There's A Reason You Have CRAZY Dreams After Watching Westworld

Photo: Courtesy of HBO.
If deadly androids have been populating your dreams lately, you may have your HBO Go subscription to blame. According to a new study in Dreaming, your pre-bedtime viewing really can seep into your brain after you fall asleep.

The researchers surveyed 1,287 Turkish people between the ages of 10 and 60 about what they'd watched and dreamt the night before, as well as what kinds of media they consume and what dreams they have on a regular basis.

The more people were exposed to TV, movies, video games, the internet, and music, the more they remembered dreaming in general. And their choice of entertainment also affected the content of those dreams: The more sexual the content, the more sexual their dreams; and the more violent the subject matter, the more violent they reported their dreams to be, as well. This applied both to people's general habits and dreams and to their activities the night before the study.

The latter effect was especially huge: People who watched something violent within 90 minutes of going to sleep the night before were 13 times as likely to experience violent dreams. The impact of seeing sex on TV was a little more subtle but still significant: Sexual content increased people's chances of having sex dreams six-fold.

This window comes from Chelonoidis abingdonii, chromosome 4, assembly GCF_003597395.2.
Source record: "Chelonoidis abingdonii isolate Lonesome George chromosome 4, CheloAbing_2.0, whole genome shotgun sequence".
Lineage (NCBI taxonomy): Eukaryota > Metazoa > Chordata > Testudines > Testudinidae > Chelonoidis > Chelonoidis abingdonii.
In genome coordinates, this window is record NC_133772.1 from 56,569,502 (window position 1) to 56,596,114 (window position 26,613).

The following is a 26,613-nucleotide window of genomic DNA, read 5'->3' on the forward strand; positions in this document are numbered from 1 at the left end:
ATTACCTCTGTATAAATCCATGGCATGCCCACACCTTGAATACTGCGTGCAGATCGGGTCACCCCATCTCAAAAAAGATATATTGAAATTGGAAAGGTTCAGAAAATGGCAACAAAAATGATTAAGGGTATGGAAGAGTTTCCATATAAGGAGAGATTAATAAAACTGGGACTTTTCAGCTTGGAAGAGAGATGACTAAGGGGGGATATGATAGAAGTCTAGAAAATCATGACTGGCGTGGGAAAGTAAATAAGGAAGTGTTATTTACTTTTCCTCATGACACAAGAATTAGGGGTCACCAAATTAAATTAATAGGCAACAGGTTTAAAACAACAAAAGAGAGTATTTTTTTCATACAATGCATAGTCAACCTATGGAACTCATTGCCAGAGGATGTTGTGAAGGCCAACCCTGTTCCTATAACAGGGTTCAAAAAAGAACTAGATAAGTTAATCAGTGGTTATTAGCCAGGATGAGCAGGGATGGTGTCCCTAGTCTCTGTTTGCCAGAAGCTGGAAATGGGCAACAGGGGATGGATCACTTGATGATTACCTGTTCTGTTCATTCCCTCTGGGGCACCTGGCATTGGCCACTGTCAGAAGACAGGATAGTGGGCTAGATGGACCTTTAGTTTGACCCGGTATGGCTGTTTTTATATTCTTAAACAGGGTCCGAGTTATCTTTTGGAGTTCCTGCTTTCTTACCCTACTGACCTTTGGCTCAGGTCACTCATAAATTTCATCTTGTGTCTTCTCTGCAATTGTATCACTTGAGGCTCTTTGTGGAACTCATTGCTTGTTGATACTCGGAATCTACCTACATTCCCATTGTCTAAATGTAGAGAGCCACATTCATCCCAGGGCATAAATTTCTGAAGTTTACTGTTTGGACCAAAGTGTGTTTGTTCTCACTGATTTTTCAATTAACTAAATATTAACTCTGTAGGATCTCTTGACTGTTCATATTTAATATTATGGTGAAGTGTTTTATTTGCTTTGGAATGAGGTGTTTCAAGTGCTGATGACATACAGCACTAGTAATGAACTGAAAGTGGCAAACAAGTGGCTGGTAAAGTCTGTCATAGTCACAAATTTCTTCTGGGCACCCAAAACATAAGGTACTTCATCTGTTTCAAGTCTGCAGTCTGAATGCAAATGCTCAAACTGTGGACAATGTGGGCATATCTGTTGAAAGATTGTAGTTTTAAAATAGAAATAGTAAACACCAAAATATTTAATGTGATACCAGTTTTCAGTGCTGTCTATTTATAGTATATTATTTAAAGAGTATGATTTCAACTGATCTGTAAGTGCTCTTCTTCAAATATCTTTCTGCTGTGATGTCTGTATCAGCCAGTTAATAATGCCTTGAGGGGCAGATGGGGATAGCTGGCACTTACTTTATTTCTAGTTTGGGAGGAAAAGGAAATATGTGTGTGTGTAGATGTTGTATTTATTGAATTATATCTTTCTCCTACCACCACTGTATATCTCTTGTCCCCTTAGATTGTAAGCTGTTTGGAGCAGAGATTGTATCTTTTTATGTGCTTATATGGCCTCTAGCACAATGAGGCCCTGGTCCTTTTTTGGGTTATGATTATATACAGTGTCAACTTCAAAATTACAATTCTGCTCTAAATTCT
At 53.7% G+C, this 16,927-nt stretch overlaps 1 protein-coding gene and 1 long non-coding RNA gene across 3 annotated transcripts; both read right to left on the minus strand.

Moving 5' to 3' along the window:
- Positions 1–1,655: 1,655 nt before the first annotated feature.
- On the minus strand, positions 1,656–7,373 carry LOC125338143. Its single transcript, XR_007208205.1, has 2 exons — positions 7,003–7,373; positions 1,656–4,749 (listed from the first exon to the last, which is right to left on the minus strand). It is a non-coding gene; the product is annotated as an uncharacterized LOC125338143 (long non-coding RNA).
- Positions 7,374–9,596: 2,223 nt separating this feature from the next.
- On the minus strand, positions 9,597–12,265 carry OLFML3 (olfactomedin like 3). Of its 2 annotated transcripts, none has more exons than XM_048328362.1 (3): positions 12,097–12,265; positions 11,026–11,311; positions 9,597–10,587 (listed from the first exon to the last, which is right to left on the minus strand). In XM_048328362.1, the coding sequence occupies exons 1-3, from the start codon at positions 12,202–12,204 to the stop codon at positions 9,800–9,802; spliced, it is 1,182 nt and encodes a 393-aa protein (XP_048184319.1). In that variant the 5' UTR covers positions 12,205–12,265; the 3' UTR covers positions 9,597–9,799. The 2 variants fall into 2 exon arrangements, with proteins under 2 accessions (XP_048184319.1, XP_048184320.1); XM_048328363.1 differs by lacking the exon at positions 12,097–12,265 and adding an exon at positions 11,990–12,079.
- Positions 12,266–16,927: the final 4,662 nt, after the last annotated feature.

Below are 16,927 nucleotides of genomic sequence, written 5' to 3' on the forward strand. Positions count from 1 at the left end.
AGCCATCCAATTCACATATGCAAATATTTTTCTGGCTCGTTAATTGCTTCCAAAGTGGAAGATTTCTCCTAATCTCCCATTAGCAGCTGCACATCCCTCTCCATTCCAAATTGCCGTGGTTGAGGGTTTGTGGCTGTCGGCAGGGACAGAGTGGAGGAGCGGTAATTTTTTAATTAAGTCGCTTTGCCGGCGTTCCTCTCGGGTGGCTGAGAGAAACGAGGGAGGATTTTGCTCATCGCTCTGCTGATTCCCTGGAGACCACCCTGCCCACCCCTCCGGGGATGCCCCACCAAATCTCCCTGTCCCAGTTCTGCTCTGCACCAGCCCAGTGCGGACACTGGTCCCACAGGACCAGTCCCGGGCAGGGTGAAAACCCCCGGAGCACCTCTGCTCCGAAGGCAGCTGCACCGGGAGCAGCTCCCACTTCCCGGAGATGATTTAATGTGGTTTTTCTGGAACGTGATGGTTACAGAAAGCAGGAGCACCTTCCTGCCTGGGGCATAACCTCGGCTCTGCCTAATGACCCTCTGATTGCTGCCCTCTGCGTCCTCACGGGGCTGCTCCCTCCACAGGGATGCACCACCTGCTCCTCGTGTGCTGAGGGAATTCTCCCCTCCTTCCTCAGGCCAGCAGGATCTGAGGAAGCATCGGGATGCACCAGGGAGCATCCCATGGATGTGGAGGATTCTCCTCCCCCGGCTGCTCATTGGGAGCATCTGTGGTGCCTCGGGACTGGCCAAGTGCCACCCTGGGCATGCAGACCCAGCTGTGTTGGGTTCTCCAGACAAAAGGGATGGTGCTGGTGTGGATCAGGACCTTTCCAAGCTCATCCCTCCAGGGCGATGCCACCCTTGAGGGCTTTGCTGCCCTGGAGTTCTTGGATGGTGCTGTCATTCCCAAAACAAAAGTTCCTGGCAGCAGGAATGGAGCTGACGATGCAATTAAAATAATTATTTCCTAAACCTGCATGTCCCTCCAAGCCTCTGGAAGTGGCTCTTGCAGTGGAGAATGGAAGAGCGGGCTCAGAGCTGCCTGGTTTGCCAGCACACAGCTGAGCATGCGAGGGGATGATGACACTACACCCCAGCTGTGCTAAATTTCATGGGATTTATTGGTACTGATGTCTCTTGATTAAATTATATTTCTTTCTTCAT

This doesn't necessarily prove that what you watch or listen to causes you to have certain dreams, lead author Brad Bushman, professor of communication and psychology at The Ohio State University, said in a press release.

"It is at least possible that people who have more violent or more sexual dreams are more likely to seek out that content during the day," he explained. "Another possibility is that causality may go both ways, or that some other factor is related to both media consumption and dream content. But I do believe that the most plausible explanation is that the media we consume influences our dreams."

The takeaway? "It would be good to avoid media with violent and sexual content, especially right before bed," Bushman concluded. (Unless you want to have sex dreams, of course, because those can be pretty fun.)

So, your parents might've actually been on to something when they forbade you from watching horror flicks. These could, in fact, have very well given you nightmares.
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